Lee Ocran

ACADEMIC ACTIVITIES at the Kwame Nkrumah University of Science and Technology (KNUST) has suffered a setback following the declaration of a strike action by members of the Ghana Association of University Administrators (GAUA).

Similar strike actions have been recorded in other public universities and there are fears that salaries for university staff may delayed this month following the strike.
The association, which comprises administrators and professionals of the country’s public universities, has embarked on an industrial action in protest against discrepancies in their migration onto the Single Spine Salary Structure (SSSS).

Initiated by the previous New Patriotic Party (NPP) administration, the new pay policy is aimed at fine-tuning anomalies in the country’s pay structure in the public service institutions.
The implementation of the new pay policy by the President Mills-led administration has been fraught with difficulties which have caused series of agitations on the labour front by people who are not enthused about their placement on the new salary scheme.

The KNUST branch of GAUA has withdrawn its administration, Information Communication Technology (ICT) and hospital services till the anomalies in their migration onto the SSSS are resolved.
The senior members of the university’s working class are not happy about the refusal of the Fair Wages and Salaries Commission (FWSC) to grant their market premium proposal.

As part of measures to ensure that certain classes of professionals are kept in various government institutions, the new pay policy introduced the market premium to give allowance to identifiable professionals as a means of keeping them in their jobs.

Recognizing their immense contribution in the running of public universities in the country, members of GAUA made a proposal of 160 percent of their basic salaries as their market premium in their negotiation for their migration onto the SSSS.

But to their utter shock, the FWSC, during a meeting with them, announced that they were not entitled to any market premium though they also belonged to a professional class.

Annoyed by the FWSC’s position, the members wrote a letter to the commission, asking it to review its stance but to no avail, hence the association’s decision to go on strike till its demand was met.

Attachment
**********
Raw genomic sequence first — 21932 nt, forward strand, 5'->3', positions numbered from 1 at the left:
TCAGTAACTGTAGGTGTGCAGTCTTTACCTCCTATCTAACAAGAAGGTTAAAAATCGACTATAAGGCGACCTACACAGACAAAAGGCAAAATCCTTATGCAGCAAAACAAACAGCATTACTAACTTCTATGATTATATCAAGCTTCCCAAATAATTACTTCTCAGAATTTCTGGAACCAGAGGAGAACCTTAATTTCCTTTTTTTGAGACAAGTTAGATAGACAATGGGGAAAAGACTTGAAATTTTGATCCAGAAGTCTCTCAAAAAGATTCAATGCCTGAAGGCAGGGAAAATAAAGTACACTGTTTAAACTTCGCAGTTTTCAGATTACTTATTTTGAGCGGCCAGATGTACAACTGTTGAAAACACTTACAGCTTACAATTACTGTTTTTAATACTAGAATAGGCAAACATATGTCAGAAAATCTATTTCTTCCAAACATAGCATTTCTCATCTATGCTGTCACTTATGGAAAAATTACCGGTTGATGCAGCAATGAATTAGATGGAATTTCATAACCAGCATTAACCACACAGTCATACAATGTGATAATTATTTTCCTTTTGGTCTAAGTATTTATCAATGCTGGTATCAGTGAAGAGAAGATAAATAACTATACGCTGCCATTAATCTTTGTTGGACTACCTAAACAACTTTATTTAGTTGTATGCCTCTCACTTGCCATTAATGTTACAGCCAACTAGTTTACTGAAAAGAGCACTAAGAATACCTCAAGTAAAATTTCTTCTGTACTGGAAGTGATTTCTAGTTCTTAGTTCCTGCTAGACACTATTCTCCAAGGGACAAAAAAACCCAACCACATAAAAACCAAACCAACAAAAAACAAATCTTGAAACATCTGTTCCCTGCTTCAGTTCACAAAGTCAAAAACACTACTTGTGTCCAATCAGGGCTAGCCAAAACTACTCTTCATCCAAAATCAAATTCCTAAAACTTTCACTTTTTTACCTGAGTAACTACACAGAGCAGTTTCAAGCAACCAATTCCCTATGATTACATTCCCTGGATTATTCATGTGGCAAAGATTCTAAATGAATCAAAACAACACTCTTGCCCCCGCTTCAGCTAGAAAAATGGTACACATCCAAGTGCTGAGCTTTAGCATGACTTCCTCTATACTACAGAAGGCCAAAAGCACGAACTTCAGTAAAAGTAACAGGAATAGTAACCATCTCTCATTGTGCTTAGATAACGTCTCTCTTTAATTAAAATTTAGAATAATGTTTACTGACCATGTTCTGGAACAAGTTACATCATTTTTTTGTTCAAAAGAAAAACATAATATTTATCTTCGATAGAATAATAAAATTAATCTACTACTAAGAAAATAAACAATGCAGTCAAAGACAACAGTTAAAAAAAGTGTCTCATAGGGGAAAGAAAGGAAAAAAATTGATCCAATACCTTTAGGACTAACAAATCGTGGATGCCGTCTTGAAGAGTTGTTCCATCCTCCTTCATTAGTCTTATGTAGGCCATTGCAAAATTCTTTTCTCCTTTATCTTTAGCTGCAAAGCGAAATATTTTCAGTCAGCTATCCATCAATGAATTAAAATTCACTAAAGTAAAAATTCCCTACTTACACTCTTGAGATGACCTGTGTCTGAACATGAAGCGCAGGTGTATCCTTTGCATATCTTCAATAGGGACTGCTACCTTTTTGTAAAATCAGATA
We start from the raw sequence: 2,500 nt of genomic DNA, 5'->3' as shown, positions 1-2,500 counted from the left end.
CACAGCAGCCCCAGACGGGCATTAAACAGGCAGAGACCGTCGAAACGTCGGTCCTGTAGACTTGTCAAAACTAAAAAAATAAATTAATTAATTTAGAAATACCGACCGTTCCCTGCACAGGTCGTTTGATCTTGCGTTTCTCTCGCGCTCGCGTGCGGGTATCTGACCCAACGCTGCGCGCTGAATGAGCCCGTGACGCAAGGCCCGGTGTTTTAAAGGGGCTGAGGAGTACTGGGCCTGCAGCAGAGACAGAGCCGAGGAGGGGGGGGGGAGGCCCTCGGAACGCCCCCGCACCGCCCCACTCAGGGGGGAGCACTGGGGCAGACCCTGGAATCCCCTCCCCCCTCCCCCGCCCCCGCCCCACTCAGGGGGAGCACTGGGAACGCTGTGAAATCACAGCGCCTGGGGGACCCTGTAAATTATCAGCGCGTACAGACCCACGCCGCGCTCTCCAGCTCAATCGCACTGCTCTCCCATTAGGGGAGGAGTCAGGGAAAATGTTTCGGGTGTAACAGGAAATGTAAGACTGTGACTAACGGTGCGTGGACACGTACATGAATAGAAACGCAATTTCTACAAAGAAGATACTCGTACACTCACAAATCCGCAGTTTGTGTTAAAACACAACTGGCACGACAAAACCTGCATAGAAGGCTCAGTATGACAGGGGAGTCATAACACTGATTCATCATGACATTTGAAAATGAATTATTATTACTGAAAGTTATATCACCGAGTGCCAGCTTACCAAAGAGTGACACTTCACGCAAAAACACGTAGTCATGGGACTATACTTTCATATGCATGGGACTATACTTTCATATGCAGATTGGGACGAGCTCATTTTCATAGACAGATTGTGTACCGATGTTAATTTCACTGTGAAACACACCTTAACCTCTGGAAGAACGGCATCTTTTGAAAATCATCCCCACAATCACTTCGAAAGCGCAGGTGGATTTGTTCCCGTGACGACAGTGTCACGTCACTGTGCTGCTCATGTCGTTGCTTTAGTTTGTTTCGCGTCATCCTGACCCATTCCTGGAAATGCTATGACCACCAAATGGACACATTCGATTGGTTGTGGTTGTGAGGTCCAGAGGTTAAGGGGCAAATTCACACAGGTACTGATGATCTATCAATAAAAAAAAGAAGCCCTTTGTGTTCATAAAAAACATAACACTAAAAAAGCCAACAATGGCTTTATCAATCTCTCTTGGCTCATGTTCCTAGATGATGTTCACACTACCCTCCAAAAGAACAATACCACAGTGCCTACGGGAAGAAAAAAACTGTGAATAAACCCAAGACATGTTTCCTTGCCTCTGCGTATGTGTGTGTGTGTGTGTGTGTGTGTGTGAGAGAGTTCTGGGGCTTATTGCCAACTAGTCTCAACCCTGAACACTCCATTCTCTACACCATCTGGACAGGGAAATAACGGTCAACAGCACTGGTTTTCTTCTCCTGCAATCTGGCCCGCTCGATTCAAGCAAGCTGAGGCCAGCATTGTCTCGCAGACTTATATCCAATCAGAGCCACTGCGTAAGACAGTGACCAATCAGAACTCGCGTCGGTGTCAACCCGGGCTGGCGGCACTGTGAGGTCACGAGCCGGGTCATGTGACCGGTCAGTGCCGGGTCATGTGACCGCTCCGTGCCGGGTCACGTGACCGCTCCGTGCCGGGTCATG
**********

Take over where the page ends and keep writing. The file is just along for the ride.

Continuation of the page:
The President of the KNUST chapter of the association, Solomon Panford, told DAILY GUIDE that his outfit was overwhelmed by the commission’s refusal to grant them the market premium when their colleagues in the teaching class were entitled to it.

He stated that they would only resume work when they received news that the commission was ready to confer with them for an agreement to be reached with regard to their market premium. 

Mr. Panford did not fathom why the commission would grant their colleagues in the teaching class the opportunity to enjoy the market premium, but deny them, when they belonged to the same senior members’ class of the university. 

He threatened that his members would withdraw all their services if the commission failed to meet their demands in the shortest possible time, declaring that they would not succumb to any form of intimidation from any quarters. 

As per the working class of the public universities in the country, there are four different working classes comprising the senior members, senior staff, junior staff and junior members.

The senior members’ class comprises lecturers, registrants, administrators, IT professionals, doctors and administrators at the university hospitals, whereas the senior staff are the middle level workers of the university.

The junior staff and the junior members are the next level of workers ranging from drivers to security personnel.

From Morgan Owusu, Kumasi

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